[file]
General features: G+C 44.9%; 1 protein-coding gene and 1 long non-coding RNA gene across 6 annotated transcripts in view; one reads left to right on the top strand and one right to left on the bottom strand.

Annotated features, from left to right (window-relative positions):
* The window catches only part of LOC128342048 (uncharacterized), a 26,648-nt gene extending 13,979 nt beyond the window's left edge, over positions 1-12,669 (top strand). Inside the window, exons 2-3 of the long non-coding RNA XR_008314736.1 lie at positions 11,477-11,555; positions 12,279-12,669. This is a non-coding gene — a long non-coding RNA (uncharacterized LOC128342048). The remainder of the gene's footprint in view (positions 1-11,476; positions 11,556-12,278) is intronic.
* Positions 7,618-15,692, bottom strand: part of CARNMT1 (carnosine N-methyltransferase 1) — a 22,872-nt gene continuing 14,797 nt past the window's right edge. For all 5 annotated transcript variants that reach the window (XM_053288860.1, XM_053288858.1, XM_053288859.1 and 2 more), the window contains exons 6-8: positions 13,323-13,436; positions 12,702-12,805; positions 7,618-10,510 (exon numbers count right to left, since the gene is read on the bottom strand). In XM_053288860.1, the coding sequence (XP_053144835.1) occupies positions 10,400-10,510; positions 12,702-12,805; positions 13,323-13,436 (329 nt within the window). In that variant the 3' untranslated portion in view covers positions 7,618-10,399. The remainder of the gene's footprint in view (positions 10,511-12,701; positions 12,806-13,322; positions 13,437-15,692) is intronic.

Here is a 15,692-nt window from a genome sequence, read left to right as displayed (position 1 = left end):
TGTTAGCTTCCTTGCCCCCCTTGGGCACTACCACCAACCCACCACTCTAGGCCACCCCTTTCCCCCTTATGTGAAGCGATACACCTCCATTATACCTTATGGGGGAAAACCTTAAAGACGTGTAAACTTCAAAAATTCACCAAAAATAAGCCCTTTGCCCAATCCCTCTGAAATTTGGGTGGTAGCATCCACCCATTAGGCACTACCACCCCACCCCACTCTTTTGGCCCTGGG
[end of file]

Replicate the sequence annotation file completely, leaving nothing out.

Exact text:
General features: G+C 44.9%; 1 protein-coding gene and 1 long non-coding RNA gene across 6 annotated transcripts in view; one reads left to right on the top strand and one right to left on the bottom strand.

Annotated features, from left to right (window-relative positions):
* The window catches only part of LOC128342048 (uncharacterized), a 26,648-nt gene extending 13,979 nt beyond the window's left edge, over positions 1-12,669 (top strand). Inside the window, exons 2-3 of the long non-coding RNA XR_008314736.1 lie at positions 11,477-11,555; positions 12,279-12,669. This is a non-coding gene — a long non-coding RNA (uncharacterized LOC128342048). The remainder of the gene's footprint in view (positions 1-11,476; positions 11,556-12,278) is intronic.
* Positions 7,618-15,692, bottom strand: part of CARNMT1 (carnosine N-methyltransferase 1) — a 22,872-nt gene continuing 14,797 nt past the window's right edge. For all 5 annotated transcript variants that reach the window (XM_053288860.1, XM_053288858.1, XM_053288859.1 and 2 more), the window contains exons 6-8: positions 13,323-13,436; positions 12,702-12,805; positions 7,618-10,510 (exon numbers count right to left, since the gene is read on the bottom strand). In XM_053288860.1, the coding sequence (XP_053144835.1) occupies positions 10,400-10,510; positions 12,702-12,805; positions 13,323-13,436 (329 nt within the window). In that variant the 3' untranslated portion in view covers positions 7,618-10,399. The remainder of the gene's footprint in view (positions 10,511-12,701; positions 12,806-13,322; positions 13,437-15,692) is intronic.

Here is a 15,692-nt window from a genome sequence, read left to right as displayed (position 1 = left end):
TGTTAGCTTCCTTGCCCCCCTTGGGCACTACCACCAACCCACCACTCTAGGCCACCCCTTTCCCCCTTATGTGAAGCGATACACCTCCATTATACCTTATGGGGGAAAACCTTAAAGACGTGTAAACTTCAAAAATTCACCAAAAATAAGCCCTTTGCCCAATCCCTCTGAAATTTGGGTGGTAGCATCCACCCATTAGGCACTACCACCCCACCCCACTCTTTTGGCCCTGGG